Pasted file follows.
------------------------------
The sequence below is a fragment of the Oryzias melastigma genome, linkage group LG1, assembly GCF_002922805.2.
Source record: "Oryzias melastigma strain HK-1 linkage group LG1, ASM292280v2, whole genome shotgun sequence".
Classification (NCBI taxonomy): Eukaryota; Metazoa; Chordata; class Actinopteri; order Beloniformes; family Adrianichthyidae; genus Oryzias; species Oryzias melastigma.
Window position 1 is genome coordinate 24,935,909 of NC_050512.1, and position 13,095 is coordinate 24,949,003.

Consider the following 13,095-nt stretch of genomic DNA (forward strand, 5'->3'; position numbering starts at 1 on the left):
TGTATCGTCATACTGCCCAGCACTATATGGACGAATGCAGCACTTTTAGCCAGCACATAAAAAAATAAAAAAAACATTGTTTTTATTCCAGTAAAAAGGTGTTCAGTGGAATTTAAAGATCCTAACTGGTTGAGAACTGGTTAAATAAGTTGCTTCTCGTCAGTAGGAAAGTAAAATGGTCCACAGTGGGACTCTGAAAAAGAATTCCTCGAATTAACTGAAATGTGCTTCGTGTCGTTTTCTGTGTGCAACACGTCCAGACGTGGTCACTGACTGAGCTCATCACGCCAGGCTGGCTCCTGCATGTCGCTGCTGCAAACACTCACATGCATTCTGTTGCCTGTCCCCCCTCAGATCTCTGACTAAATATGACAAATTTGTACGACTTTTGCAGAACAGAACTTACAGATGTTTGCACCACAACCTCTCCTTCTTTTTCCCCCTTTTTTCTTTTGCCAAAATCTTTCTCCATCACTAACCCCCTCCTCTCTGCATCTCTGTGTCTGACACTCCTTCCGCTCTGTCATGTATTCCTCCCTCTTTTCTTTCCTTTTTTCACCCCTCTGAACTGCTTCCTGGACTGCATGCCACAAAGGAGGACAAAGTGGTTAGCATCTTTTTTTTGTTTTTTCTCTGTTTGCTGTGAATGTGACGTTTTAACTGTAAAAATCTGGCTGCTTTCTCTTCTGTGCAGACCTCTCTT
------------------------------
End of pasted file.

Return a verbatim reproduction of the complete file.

The sequence below is a fragment of the Oryzias melastigma genome, linkage group LG1, assembly GCF_002922805.2.
Source record: "Oryzias melastigma strain HK-1 linkage group LG1, ASM292280v2, whole genome shotgun sequence".
Classification (NCBI taxonomy): Eukaryota; Metazoa; Chordata; class Actinopteri; order Beloniformes; family Adrianichthyidae; genus Oryzias; species Oryzias melastigma.
Window position 1 is genome coordinate 24,935,909 of NC_050512.1, and position 13,095 is coordinate 24,949,003.

Consider the following 13,095-nt stretch of genomic DNA (forward strand, 5'->3'; position numbering starts at 1 on the left):
TGTATCGTCATACTGCCCAGCACTATATGGACGAATGCAGCACTTTTAGCCAGCACATAAAAAAATAAAAAAAACATTGTTTTTATTCCAGTAAAAAGGTGTTCAGTGGAATTTAAAGATCCTAACTGGTTGAGAACTGGTTAAATAAGTTGCTTCTCGTCAGTAGGAAAGTAAAATGGTCCACAGTGGGACTCTGAAAAAGAATTCCTCGAATTAACTGAAATGTGCTTCGTGTCGTTTTCTGTGTGCAACACGTCCAGACGTGGTCACTGACTGAGCTCATCACGCCAGGCTGGCTCCTGCATGTCGCTGCTGCAAACACTCACATGCATTCTGTTGCCTGTCCCCCCTCAGATCTCTGACTAAATATGACAAATTTGTACGACTTTTGCAGAACAGAACTTACAGATGTTTGCACCACAACCTCTCCTTCTTTTTCCCCCTTTTTTCTTTTGCCAAAATCTTTCTCCATCACTAACCCCCTCCTCTCTGCATCTCTGTGTCTGACACTCCTTCCGCTCTGTCATGTATTCCTCCCTCTTTTCTTTCCTTTTTTCACCCCTCTGAACTGCTTCCTGGACTGCATGCCACAAAGGAGGACAAAGTGGTTAGCATCTTTTTTTTGTTTTTTCTCTGTTTGCTGTGAATGTGACGTTTTAACTGTAAAAATCTGGCTGCTTTCTCTTCTGTGCAGACCTCTCTT